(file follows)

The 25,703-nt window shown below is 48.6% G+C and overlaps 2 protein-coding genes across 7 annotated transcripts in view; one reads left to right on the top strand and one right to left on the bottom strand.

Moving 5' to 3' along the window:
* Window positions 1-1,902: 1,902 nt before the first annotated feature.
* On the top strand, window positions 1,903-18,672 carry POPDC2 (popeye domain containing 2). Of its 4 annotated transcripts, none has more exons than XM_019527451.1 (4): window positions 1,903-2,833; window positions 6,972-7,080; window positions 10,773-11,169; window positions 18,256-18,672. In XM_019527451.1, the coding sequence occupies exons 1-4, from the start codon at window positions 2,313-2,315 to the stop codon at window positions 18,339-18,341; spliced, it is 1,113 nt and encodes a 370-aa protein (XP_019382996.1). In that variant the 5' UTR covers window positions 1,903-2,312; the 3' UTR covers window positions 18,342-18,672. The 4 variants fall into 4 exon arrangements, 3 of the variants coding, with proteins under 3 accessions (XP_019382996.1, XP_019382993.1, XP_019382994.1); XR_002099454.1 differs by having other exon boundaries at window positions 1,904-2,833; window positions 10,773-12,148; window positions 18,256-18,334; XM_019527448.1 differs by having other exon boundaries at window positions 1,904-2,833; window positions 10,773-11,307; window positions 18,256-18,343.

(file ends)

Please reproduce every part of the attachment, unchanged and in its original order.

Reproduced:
The 25,703-nt window shown below is 48.6% G+C and overlaps 2 protein-coding genes across 7 annotated transcripts in view; one reads left to right on the top strand and one right to left on the bottom strand.

Moving 5' to 3' along the window:
* Window positions 1-1,902: 1,902 nt before the first annotated feature.
* On the top strand, window positions 1,903-18,672 carry POPDC2 (popeye domain containing 2). Of its 4 annotated transcripts, none has more exons than XM_019527451.1 (4): window positions 1,903-2,833; window positions 6,972-7,080; window positions 10,773-11,169; window positions 18,256-18,672. In XM_019527451.1, the coding sequence occupies exons 1-4, from the start codon at window positions 2,313-2,315 to the stop codon at window positions 18,339-18,341; spliced, it is 1,113 nt and encodes a 370-aa protein (XP_019382996.1). In that variant the 5' UTR covers window positions 1,903-2,312; the 3' UTR covers window positions 18,342-18,672. The 4 variants fall into 4 exon arrangements, 3 of the variants coding, with proteins under 3 accessions (XP_019382996.1, XP_019382993.1, XP_019382994.1); XR_002099454.1 differs by having other exon boundaries at window positions 1,904-2,833; window positions 10,773-12,148; window positions 18,256-18,334; XM_019527448.1 differs by having other exon boundaries at window positions 1,904-2,833; window positions 10,773-11,307; window positions 18,256-18,343.